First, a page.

8. Divide and conquer
If you have two or more adults in the house, Jordan-Downs says it can help to divide and conquer on any and all of these parenting-two-kids strategies. For example, maybe one of you speaks Kid 1’s language, and it’s easier for you to listen and engage with them, or the other enjoys imaginary play as much as Kid 2 so you handle play time.
“Chatting about these things as a family and making a plan of how you can ‘do it all’ based on your strengths as adults will make it feel easier for you and more fun for the kids,” she says.
9. Prioritize quiet time for everyone
Even if your kids aren’t napping anymore, do yourself a favor by building some quiet time in your day. Your kids probably need it as much as you do. Froyen highly recommends building “down time” into the daily rhythm of your day, where everyone has a chance to rest, play on their own, and just relax. Even if it’s just 20 or 30 minutes, you’ll all emerge recharged and hopefully, ready to take on the rest of the day.
10. Try to stick with a routine
Kids tend to act out more when things are unpredictable, so Froyen says having a rhythm or “flow” to your day can be helpful for establishing what to expect and what’s expected of them. That doesn’t mean you have to implement a strict schedule, which might be hard to follow especially when your kids are younger.
Instead, focus on establishing a predictable flow: For example, maybe your kids brush their teeth every morning after breakfast, play with you until lunch, and then watch a TV show before quiet play time. No matter what routine you set up, make sure it works naturally with your family’s habits – there’s no need to add stress.
11. Be a conflict coach for your kids
When your kids are screaming at each other and you’re at the end of your rope, it’s tempting to intervene as a referee to put an end to the fighting. But Froyen suggests a different long-term strategy. Instead of figuring out the problem for them, teach them the skills they need to solve it themselves.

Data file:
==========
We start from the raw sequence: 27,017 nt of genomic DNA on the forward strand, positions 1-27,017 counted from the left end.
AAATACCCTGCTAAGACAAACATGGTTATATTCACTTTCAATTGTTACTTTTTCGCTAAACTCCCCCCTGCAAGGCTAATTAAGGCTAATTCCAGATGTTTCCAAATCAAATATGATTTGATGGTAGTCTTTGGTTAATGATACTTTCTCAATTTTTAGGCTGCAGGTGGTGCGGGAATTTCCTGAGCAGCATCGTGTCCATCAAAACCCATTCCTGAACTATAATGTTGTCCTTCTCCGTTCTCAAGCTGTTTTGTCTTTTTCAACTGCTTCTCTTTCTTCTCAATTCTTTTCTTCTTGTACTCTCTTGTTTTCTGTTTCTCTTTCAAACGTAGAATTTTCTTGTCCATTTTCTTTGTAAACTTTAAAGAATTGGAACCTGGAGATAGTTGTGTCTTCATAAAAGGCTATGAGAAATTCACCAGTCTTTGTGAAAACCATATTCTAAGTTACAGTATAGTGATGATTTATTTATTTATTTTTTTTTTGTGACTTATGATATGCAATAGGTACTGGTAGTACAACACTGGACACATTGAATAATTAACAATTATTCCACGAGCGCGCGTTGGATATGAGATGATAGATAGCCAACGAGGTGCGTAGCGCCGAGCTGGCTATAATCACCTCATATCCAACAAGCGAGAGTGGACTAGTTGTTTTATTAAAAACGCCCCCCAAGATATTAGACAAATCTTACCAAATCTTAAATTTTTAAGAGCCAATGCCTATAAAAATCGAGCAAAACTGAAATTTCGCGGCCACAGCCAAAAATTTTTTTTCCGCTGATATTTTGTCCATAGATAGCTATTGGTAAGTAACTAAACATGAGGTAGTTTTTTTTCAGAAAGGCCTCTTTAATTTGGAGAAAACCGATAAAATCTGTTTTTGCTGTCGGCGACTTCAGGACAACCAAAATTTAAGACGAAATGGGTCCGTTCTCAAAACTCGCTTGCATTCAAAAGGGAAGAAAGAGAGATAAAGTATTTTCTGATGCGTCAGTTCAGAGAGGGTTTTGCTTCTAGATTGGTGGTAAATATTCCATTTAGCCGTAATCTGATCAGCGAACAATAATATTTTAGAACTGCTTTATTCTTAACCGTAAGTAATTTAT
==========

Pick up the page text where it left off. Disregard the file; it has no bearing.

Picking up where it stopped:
This is a great opportunity to practice Walfish’s narration technique. First, Froyen suggests saying what you see. For example, you could say, “I see two kids who want to watch a different show.” Then, take an audible deep breath in front of your kids, so they know breathing is a good way to calm down. Finally, after empathizing with both perspectives, help them come up with a solution, like suggesting a different show or allowing one kid to pick today and another kid to pick tomorrow.
It might take longer, but this way, you’re both quelling the fight and equipping your kids to independently problem solve down the road.
12. Embrace technology when necessary
It’s not necessarily a good idea to have your kids in front of the TV all day, but keep in mind that part of being an attentive, present parent is taking time to rejuvenate yourself and your relationship with your partner whenever you can. If hiring a babysitter isn’t in the picture right now, Dr. Lea Lis, double board-certified adult and child psychiatrist, suggests using a TV show or a movie so you can spend a few hours uninterrupted with your partner.
13. Ask for a break
If you’re hankering for some time alone, make it a priority. According to Lis, it’s important for both parents to have a dedicated slot for “me time” every week where the other parent does the babysitting. If possible, ask your partner, a trusted loved one, or if needed, the TV, to fill in for you while you do an activity that helps you feel recharged. In the end, you’ll be a better parent for stepping away to recharge.
14. Embrace individuality
It might come more naturally to you to relate with one of your kids, but don’t forget both of your children have different interests, learning styles, and so on. According to Jordan-Downs, you may have to approach common lessons with each of your kids differently. Try to slow down long enough to consider what you know about your child’s personality and temperament and try different techniques when your go-to for your oldest child isn’t getting you anywhere for your youngest child.
The same goes for connection. What one child needs to feel heard or connected could be a snuggle in the morning, while the other kid needs to tell you a long story and do an activity to release their energy. Try to be flexible and follow their lead. “The more you embrace who they are in your interactions, the easier it will be to navigate the tricker times,” she says.
15. Minimize your distractions
We all use our phones or the TV to check out from time to time, and a bit of distance from your kids can be a much-needed form of self-care. But Froyen emphasizes it’s important to practice a bit of mindful presence with your kids every day. Put your phone down, turn off the TV, and be as fully present as you watch them play (or, if you feel like it, play with them).
“This will help you get to know them better, feel more connected to them, and it is incredibly fulfilling and healing for them,” Froyen says.